If you’ve learned one thing about me during the course of reading this blog, that one thing will more than likely be just how clumsy and dangerous I am. I can quite easily stub a toe, fall down the stairs and smash several glasses just in the course of a week – it’s been done before! In fact, truth be told, there was even the single day that I smashed 2 glass bottles full of juice (not at the same time), cut my hand on the glass while cleaning up and then smashed a jar of pickled onions. So you can only imagine what I’m like with an iron – not so great would be an understatement. One of the first times I decided to properly try ironing some clothes, I picked up the iron and immediately put it down onto my thumb – not because I wanted to get out of the ironing, simply because I seemingly have no spacial awareness, even of myself, and my thumb became the unwitting victim.
So where am I going with this?! Well, it turns out that when you’re a “grown up” (which apparently I am now considering that I have a real job and a house, booo!), there are occasions where you really do need to get creases out of clothes, and my sewing habit has also revealed to me that a hand sewn garment will only look good if the seams are properly pressed – it’s the first rule of sewing apparently! So when I was offered the chance to review the Tefal Access Steamer, I jumped on it immediately realising just how useful it would be for my wardrobe and sewing days.
Of course, it arrived the very day we left to go on holiday, so I didn’t get to play with it immediately. But it waited patiently for my return, so Ben and I set to trying out the new gadget as soon as we could – although being ever so slightly untrustworthy of new things, I submitted Ben’s clothing to the test first!
And we were definitely impressed. These photos aren’t from our first test, but they do illustrate (to some extent, the lighting wasn’t brilliant!) just how well it works:
On the left is before steaming, on the right is after – note the creasing on the sleeves and around the bottom edge, plus the collar. That’s a definite difference, if I do say so myself!
These pictures actually illustrate very well one of the perfect uses for the Tefal Access Steamer. These were taken during our recent trip to the Peak District to stay in our friend’s holiday cottage. We weren’t sure whether they had an iron and ironing board (in fact, thinking about it now they actually maybe do have them as it’s used a bit more as a second home, but were you staying in a real holiday cottage, apartment, hotel etc. they probably wouldn’t!), so we took along the Steamer instead – I mean, it’s far easier than carrying an iron around, not to mention the ironing board! It’s lightweight enough to stash away in your bag and doesn’t take up too much room. Add to that the fact that all you need to do is fill up the water tank, wait 45 seconds for it to heat up (nothing at all really) then brush it down the garment to remove creases. It has a couple of handy features which make this easier including the brush head attachment that opens up the weave to allow creases to drop out more easily, and also a lock feature on the trigger so you can lock it in place, not needing to hold down the button the whole time.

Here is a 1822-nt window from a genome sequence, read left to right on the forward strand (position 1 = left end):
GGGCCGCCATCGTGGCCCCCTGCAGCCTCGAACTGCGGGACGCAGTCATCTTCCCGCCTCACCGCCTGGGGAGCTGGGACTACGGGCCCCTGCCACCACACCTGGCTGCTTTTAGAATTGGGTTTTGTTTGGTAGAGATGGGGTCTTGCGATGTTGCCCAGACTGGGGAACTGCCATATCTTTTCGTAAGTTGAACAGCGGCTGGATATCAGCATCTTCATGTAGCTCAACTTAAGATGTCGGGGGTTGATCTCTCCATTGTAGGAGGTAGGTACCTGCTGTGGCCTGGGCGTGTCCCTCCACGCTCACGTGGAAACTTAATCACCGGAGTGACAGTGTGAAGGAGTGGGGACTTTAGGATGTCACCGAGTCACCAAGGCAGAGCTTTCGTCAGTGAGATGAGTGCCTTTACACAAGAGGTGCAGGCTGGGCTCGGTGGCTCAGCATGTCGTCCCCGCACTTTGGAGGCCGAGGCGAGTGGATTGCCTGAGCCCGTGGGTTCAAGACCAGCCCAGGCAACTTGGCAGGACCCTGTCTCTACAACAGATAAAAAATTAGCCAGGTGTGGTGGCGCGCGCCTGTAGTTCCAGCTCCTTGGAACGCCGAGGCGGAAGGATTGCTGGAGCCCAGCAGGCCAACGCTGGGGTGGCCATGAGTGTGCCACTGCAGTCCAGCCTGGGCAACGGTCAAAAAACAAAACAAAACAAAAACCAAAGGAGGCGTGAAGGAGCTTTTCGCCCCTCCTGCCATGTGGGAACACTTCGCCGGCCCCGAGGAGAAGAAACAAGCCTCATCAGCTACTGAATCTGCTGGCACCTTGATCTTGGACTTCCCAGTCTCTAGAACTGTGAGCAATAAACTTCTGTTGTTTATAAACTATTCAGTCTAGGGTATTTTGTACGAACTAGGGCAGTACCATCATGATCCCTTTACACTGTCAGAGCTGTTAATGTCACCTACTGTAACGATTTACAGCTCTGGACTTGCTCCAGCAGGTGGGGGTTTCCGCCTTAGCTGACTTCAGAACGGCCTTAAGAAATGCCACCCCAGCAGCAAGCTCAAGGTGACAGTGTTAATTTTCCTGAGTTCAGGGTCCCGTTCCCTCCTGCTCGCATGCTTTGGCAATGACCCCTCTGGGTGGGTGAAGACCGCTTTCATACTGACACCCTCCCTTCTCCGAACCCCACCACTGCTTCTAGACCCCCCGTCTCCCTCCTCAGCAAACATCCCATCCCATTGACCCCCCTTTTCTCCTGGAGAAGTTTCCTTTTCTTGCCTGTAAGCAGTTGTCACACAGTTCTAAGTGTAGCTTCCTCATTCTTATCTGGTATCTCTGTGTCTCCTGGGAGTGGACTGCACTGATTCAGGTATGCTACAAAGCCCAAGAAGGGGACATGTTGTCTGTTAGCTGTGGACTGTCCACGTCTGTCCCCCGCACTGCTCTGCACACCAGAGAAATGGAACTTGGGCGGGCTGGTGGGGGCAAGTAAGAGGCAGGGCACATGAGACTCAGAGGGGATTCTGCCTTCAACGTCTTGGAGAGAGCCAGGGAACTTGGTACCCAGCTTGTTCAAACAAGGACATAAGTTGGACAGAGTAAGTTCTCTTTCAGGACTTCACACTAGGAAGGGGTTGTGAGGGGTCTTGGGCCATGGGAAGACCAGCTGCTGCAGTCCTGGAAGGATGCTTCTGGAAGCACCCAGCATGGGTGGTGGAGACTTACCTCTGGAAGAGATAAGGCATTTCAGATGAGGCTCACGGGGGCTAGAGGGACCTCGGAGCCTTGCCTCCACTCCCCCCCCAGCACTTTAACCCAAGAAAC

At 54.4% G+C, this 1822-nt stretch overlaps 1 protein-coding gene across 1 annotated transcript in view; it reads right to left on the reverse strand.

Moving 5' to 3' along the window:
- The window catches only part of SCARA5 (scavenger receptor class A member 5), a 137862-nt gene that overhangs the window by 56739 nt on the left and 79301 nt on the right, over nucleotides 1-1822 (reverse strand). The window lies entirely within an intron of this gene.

I managed to get Ben to (willingly for once!) volunteer to help out with this post for the blog, so here he is demonstrating how the device works:
But what about with sewing, how would it help there? To be honest, I was a bit unsure about this after trying it on a garment since it’s not the same as sweeping an iron over a large area or pressing seams flat. It definitely couldn’t replace an iron and ironing board in that sense (and yes, I am getting better with practice – I haven’t burnt myself in weeks!), but it does still definitely come in handy with sewing occasionally as I found this weekend. I was sewing a dress out of printed jersey knit fabric and uncertain whether to use the iron on it. After practising on a scrap with the iron, I decided I was probably okay to use it, as long as it wasn’t too hot (as that was causing the jersey to roll up a bit), so I pulled out the iron on the first seam and, yep, it was a fail! Remember I mentioned that the fabric was printed…well, when I practised on the scrap, I only tried it on the back – when you’re pressing a seam open, those printed sides end up flat against the iron (just don’t tell Ben I’ve slightly ruined the iron…he doesn’t know yet!).
So Tefal Access Steamer to the rescue! I read online that someone suggested hovering a steam iron over fabric like this then pressing it down with your fingers – obviously a few seconds after the steamer is away from the seam, not while still in place, and don’t worry, I figured that one out with common sense (for once!). And it worked! So it turns out that the Steamer is good for seams that don’t need heavy pressing such as delicate fabrics or printed fabrics. But just to be sure, please make sure to test it on a scrap of fabric first!